density inside the cloud and Let us now compare the power radiated in MHD waves by the companion with that radiated by infalling gas, applying the simple estimate (2) with a coefficient one. ## 2.2. Power radiated by the companionSince the companion is near the light cylinder, its relative motion through the magnetosphere of the white dwarf is probably superalfvénic and it will possess a bow shock. We can then estimate the MHD power generated in the stellar wake by putting in the previous equations and writing : where we have taken a radius for the companion m, a distance from the white dwarf m and a field strength T at the surface pole of the white dwarf with radius m. ## 2.3. Power radiated by infalling gasTo estimate the power radiated in MHD waves by infalling gas we use an accretion rate kg/s based on the quiescent X-ray luminosity. For simplicity we assume that a steady flow of gas escapes at a rate from the inner Lagrangian point at a sound speed km/s ( K) through a nozzle with cross-section and km (much smaller than the scale height near the inner Lagrangian point, see below). Further, we assume that the gas stream remains isothermal and keeps the same cross-section and that its velocity quickly reaches the free-fall speed in the gravitational field of the white dwarf km/s (). We take the cross-section to be constant until the stream reaches the pressure balance radius, defined by the distance at which the gas pressure becomes equal to the ambient stellar field pressure. For a dipolar magnetic field dependence we find a pressure balance radius, Inside the pressure balance radius we assume that infall is again steady at the same rate, at the same temperature, and at the free-fall speed, now however with the cross-section determined by balance between the gas pressure and the ambient magnetic field pressure. Assuming the relative transverse speed between gas stream and magnetosphere to be supra-Alfvénic everywhere we arrive at the following estimate for the power radiated in MHD waves by a steady stream with a transverse extent extending from the Lagrangian point at a distance m down to the Alfvén radius (or the white dwarf radius at m, whichever is larger) Under our assumptions the stream becomes compressed inside
m and extends down to the white dwarf (because
of the assumptions of isothermality and pressure equilibrium, the
stream is very dense and never reaches its Alfvén radius
(), which in this case simply reduces to
m ). Note that the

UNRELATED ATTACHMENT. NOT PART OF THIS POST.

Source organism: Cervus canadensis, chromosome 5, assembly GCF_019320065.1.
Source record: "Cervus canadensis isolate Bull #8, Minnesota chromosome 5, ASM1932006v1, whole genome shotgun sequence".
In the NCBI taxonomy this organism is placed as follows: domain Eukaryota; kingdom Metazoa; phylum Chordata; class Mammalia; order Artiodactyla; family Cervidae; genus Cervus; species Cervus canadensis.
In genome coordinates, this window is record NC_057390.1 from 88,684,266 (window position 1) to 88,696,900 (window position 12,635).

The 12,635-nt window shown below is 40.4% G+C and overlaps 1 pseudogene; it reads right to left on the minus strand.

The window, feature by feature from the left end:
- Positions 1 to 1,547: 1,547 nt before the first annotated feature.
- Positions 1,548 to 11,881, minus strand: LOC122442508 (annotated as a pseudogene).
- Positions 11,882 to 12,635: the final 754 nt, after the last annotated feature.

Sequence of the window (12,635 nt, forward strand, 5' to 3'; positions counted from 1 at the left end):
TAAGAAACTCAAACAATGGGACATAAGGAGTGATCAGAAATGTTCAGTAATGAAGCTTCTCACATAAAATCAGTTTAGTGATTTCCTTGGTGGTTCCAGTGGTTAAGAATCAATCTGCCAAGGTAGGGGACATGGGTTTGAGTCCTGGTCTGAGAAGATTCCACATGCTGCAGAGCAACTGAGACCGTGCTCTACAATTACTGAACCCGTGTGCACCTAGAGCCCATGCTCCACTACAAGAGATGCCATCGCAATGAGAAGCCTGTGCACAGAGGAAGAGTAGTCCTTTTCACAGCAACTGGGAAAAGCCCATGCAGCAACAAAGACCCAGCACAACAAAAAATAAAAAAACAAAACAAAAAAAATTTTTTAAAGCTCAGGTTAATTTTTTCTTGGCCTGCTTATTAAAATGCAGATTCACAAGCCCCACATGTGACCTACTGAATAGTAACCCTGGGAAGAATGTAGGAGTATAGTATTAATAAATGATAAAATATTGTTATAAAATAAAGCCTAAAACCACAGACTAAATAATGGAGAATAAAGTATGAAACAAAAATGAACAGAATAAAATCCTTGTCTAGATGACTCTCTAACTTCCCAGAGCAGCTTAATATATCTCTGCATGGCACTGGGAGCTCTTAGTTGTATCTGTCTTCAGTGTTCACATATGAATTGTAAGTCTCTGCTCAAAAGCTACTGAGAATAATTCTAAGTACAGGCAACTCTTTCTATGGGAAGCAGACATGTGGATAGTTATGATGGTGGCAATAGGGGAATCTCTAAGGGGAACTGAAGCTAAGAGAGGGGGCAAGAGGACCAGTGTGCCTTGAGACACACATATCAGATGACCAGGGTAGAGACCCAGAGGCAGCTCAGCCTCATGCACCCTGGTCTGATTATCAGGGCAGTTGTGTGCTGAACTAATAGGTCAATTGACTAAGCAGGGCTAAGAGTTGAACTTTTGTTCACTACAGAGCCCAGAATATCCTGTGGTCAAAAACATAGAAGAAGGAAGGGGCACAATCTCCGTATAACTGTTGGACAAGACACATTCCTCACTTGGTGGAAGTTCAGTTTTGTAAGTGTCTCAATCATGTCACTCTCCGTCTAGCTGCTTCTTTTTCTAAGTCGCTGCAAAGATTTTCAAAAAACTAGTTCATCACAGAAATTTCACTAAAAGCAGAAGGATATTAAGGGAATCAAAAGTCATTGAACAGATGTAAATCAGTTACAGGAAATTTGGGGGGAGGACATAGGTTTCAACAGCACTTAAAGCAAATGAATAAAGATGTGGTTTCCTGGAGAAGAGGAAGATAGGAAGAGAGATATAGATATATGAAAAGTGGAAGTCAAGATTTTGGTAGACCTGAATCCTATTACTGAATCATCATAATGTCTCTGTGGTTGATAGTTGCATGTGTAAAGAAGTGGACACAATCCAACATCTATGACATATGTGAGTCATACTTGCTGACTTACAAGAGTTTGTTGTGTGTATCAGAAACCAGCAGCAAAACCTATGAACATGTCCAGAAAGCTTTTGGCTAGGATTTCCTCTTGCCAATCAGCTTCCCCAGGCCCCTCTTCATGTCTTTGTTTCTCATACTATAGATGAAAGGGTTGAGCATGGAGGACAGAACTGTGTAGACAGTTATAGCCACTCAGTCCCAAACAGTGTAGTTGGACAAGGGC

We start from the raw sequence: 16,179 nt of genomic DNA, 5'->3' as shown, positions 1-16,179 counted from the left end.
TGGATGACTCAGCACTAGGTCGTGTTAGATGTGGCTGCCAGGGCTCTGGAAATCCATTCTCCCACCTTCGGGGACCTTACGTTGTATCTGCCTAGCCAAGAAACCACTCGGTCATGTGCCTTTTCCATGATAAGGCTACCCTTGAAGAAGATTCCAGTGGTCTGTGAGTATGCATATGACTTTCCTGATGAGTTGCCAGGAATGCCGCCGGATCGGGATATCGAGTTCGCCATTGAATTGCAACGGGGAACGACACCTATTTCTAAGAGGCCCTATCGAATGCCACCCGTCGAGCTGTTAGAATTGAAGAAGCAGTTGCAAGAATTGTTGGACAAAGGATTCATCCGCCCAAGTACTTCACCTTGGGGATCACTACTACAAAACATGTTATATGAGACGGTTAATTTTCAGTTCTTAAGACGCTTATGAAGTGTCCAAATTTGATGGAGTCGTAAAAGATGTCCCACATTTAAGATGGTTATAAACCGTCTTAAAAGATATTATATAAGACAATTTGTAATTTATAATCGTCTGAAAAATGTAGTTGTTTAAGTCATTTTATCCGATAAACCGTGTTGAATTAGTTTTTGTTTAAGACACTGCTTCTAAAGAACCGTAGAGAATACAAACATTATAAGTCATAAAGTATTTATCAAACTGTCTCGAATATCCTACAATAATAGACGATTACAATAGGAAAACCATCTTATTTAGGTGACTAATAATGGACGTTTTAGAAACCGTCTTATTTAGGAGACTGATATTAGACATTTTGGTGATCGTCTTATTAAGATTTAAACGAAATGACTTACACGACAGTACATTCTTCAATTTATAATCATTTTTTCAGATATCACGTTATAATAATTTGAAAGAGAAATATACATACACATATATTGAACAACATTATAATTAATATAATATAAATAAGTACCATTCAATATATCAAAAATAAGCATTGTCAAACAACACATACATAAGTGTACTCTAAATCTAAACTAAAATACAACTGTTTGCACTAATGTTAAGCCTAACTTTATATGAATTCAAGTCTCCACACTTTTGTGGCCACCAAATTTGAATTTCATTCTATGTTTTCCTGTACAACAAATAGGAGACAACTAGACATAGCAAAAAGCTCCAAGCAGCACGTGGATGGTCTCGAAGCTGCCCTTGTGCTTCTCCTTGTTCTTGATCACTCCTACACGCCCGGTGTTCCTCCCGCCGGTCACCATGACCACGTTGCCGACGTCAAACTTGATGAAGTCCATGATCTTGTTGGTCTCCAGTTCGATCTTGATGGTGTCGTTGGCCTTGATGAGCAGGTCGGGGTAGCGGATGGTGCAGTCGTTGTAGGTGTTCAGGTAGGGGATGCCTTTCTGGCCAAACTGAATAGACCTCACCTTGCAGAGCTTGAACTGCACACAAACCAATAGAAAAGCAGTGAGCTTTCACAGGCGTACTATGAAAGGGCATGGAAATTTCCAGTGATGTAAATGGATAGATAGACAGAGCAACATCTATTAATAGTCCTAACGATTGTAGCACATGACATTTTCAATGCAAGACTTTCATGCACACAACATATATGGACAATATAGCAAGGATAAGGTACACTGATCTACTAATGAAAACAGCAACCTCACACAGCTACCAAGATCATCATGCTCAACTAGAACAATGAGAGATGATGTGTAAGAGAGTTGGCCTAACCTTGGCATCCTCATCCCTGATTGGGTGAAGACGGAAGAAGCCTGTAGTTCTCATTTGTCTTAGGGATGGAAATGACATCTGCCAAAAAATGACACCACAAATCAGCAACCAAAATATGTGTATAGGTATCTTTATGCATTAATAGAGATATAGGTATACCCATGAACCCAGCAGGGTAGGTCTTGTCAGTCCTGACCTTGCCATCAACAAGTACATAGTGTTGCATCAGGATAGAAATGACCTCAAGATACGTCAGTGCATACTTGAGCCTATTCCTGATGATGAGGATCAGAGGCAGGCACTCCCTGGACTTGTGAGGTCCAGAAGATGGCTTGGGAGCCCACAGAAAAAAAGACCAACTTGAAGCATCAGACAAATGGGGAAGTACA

Note that we have assumed a very small thickness of the gas stream,
km, in comparison to the scale height at the
inner Lagrangian point, km (Frank et al. 1992).
As the efficiency of MHD wave excitation increases with the transverse
extent of the gas stream, a small value of the thickness leads to a
conservative estimate. In reality, the gas blobs will first fall
freely towards the white dwarf. In the comoving frame the gas will
expand along the equatorial plane at the speed of sound (which will of
course decrease quickly due to adiabatic expansion). Transverse to the
orbital plane the gas also expands as long as the gravitational
acceleration is large compared to the centrifugal acceleration. When
the latter increases, the gas tries to reach pressure equilibrium with
the remaining effective field of gravity but will not succeed
completely as it needs at least a free-fall or Keplerian time to do
this. As a rough approximation for the transverse thickness we could
therefore take km, as long as the ambient
magnetic field pressure remains much smaller than the gas pressure
(that is outside the pressure balance distance). As can be seen from
(5) an increased transverse extent We conclude that the fast spinning white dwarf emits a
Is this sufficient in principle to power the observed radio emission? The quiescent radio power is W (Abada-Simon et al. 1995b), and an order of magnitude larger during flaring. The net conversion efficiency of MHD waves into radio emission should then on average be up to . In the next section we examine the properties of particle orbits in the present system and how violation of particular adiabatic invariants can cause stochastic acceleration. © European Southern Observatory (ESO) 1997 Online publication: June 30, 1998 |